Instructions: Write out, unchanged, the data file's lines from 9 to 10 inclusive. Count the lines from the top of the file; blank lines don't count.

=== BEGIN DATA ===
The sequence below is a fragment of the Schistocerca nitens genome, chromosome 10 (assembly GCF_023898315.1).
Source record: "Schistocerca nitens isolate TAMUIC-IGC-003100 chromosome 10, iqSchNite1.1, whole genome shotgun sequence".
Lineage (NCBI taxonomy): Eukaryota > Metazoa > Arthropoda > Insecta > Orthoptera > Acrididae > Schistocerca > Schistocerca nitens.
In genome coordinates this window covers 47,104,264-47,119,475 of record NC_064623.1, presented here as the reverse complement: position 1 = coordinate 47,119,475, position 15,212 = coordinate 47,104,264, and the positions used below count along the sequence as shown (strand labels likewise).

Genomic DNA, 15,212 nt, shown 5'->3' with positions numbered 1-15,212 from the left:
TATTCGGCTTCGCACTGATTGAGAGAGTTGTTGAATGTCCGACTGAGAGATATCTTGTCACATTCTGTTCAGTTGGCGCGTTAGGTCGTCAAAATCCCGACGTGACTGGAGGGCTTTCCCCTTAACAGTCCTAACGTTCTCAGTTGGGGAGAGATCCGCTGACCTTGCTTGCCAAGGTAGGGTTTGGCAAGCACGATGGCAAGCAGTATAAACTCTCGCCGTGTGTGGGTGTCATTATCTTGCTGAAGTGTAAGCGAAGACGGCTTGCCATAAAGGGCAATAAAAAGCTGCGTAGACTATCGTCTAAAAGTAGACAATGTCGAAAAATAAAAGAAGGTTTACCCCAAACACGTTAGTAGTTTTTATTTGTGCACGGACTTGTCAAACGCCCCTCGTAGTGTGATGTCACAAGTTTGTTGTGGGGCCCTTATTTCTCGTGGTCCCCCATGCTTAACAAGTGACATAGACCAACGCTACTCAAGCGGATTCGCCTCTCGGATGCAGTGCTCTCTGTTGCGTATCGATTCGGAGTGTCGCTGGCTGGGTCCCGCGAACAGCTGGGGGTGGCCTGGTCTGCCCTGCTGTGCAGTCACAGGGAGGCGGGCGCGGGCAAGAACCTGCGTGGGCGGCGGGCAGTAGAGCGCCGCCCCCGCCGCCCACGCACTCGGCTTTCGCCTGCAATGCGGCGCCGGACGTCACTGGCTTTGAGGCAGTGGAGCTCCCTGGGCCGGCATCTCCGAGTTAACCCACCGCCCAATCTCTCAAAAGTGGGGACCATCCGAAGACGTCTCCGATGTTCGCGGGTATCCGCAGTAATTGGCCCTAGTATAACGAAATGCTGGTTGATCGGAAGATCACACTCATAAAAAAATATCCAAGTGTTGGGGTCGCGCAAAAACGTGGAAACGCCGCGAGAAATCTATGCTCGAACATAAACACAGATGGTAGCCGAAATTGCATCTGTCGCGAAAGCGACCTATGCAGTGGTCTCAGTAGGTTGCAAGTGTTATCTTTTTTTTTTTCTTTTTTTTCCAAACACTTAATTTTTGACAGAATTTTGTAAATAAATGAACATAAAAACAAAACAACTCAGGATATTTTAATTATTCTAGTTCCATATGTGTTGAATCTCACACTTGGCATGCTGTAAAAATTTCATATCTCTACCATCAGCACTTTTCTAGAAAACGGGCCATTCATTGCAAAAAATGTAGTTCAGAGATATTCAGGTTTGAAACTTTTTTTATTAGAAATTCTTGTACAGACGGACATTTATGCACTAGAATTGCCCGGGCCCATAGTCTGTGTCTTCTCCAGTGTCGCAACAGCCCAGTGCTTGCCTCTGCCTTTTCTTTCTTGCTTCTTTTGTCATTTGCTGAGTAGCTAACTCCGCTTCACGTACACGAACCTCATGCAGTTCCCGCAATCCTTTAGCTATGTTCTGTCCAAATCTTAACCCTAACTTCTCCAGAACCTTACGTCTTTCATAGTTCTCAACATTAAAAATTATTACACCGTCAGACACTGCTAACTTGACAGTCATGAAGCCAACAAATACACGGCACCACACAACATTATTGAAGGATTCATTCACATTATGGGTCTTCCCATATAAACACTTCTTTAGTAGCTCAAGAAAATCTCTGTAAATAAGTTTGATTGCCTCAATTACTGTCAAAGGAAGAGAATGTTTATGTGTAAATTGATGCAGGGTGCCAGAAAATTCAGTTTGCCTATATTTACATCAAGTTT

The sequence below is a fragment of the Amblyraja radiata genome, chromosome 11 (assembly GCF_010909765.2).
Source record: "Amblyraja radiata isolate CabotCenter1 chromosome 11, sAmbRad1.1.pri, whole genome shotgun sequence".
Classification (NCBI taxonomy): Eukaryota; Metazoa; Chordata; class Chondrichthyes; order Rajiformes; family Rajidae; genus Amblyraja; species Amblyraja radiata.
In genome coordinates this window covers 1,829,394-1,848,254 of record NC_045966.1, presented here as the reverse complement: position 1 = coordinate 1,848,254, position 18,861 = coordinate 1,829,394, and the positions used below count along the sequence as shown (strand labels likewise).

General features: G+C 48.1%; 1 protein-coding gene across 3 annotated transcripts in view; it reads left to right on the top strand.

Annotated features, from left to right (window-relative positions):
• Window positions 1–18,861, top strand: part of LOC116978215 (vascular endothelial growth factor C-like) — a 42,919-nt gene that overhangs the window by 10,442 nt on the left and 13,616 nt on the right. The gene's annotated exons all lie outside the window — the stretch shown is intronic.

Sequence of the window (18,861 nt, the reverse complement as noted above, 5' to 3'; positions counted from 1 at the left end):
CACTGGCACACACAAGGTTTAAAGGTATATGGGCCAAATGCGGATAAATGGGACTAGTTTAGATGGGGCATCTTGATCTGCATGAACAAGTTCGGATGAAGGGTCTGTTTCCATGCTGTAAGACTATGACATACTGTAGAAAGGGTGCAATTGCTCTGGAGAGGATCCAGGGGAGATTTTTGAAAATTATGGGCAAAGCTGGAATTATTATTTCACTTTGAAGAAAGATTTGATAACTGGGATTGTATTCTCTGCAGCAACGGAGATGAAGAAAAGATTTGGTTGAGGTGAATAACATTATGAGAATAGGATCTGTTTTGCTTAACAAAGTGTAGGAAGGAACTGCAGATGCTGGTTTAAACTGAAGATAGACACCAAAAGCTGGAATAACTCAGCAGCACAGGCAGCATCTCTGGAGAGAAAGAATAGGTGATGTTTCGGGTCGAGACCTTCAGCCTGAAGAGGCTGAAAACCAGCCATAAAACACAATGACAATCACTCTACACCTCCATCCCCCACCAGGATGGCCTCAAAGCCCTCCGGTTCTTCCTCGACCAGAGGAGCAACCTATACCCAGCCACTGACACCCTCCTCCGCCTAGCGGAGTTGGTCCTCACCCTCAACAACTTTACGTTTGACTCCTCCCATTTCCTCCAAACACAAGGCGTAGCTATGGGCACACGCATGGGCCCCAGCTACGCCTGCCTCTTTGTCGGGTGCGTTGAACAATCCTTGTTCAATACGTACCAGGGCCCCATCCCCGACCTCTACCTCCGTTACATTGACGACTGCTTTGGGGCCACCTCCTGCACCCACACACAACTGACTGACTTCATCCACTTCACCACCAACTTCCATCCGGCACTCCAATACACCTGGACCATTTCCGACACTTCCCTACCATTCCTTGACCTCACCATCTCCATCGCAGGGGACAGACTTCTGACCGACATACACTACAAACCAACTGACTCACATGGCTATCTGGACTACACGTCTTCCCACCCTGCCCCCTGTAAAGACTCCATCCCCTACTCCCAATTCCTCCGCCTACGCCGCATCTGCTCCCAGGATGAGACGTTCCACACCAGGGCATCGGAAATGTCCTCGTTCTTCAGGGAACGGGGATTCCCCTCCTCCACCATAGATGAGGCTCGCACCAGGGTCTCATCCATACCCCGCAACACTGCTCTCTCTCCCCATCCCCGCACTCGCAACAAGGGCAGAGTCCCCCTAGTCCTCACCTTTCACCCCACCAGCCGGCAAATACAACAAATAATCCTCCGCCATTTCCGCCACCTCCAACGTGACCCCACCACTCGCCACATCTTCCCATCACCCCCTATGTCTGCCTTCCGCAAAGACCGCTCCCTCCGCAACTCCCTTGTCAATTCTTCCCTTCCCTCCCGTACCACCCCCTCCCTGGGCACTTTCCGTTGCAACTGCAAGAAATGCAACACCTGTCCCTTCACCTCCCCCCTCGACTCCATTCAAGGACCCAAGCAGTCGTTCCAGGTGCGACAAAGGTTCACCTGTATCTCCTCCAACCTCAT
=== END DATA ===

Classification (NCBI taxonomy): Eukaryota; Metazoa; Chordata; class Chondrichthyes; order Rajiformes; family Rajidae; genus Amblyraja; species Amblyraja radiata.
In genome coordinates this window covers 1,829,394-1,848,254 of record NC_045966.1, presented here as the reverse complement: position 1 = coordinate 1,848,254, position 18,861 = coordinate 1,829,394, and the positions used below count along the sequence as shown (strand labels likewise).